A multi-million-dollar class action filed in Canada against credit card companies Visa and Mastercard has drawn to a close, and local businesses may find themselves eligible for hundreds of dollars in rebates.

On Monday, May 30th, the Canadian Federation of Independent Business (CFIB) announced that businesses can apply for rebates on swipe fees that have been charged on credit card transactions over the past twenty years.

A Surprising Settlement

Stay-at-home mandates throughout the past two years of the COVID-19 pandemic precipitated a widespread shift to digital payment, seeing how cash transactions were nigh on impossible, even nonexistent.

According to CFIB’s senior vice-president for national affairs Corinne Pohlmann, consumers eschewed cash for credit cards and online payment systems. As credit cards became the coin of choice, so to speak, the amount of fees businesses have had to pay credit card companies have also gone up.

For most purchases paid for with credit cards, companies like Visa and Mastercard charge establishments what they refer to as an interchange rate per purchase. Interchange rates are fees shared between banks, credit card companies, and online payment processing companies.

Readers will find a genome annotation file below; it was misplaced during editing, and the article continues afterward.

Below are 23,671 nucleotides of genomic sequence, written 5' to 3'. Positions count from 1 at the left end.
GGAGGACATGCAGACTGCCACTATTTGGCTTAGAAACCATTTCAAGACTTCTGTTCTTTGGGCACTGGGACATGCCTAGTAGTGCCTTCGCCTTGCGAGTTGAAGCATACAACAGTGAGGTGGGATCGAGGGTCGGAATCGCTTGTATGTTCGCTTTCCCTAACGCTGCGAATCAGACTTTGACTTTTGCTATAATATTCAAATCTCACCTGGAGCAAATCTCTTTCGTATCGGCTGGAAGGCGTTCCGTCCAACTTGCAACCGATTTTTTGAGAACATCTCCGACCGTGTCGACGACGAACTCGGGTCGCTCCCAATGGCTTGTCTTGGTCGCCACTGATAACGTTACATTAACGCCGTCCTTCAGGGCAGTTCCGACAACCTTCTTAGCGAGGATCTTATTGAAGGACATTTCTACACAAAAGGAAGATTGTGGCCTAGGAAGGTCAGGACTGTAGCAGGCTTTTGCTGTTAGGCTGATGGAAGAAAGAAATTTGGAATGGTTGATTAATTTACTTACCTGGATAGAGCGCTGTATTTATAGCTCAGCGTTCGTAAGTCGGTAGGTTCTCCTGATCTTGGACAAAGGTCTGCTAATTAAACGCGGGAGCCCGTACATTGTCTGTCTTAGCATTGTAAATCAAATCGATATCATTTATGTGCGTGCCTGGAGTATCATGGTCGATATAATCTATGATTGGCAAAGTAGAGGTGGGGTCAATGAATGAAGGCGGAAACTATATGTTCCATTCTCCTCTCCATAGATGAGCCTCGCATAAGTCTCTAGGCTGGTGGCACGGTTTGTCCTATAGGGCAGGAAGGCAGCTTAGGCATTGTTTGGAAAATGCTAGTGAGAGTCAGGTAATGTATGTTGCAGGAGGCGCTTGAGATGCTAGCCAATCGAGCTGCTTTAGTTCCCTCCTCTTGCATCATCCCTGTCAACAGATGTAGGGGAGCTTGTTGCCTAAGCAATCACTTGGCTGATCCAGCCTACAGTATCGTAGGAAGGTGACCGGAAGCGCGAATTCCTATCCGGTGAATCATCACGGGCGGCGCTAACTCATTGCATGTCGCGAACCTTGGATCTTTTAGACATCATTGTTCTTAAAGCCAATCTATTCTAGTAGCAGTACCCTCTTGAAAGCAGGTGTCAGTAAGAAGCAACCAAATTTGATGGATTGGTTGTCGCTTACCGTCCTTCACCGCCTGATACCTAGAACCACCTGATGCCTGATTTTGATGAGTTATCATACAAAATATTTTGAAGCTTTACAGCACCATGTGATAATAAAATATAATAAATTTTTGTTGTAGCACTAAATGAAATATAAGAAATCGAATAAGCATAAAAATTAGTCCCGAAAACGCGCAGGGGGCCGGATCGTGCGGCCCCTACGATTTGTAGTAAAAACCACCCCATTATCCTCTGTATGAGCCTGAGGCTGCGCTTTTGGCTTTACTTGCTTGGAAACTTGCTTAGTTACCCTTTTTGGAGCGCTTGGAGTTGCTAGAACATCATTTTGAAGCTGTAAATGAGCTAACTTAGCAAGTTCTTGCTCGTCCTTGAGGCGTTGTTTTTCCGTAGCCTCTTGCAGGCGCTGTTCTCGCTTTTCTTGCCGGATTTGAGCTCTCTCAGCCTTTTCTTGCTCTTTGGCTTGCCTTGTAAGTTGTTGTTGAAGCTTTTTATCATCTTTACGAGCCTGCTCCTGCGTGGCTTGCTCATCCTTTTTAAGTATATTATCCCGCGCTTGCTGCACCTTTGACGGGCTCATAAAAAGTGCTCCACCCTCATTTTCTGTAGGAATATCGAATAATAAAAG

For basic cards, the interchange rate may be as low as 1%. For cards that offer rewards promotions and loyalty programs, the rate may be as high as 3%. 

Pohlman says that consumers have no idea how much businesses are paying credit card companies with every transaction made using a card. In fact, the more perks Visa or Mastercard offers on a card, the interchange rate the merchant needs to pay goes higher.

However, government officials say that the amount to be given back by Visa and Mastercard is but a fraction of the full amount of fees paid over the years. They also expressed concerns that this settlement may be used by credit card firms as a subterfuge against lowering credit card fees.

No Changes to Fees

Despite the settlement, the amount charged on these fees will not change. However, businesses can apply for refunds for a number of fees they’ve paid over the past couple of years.

The amount paid out for rebates ranges from $30 to $600 annually for smaller businesses, and between $250 and $5,000 for larger establishments. Come September of this year, merchants may also pass these fees on to their customers.

Canada’s federal government has also reiterated its pledge to decrease credit card processing fees for the SME sector.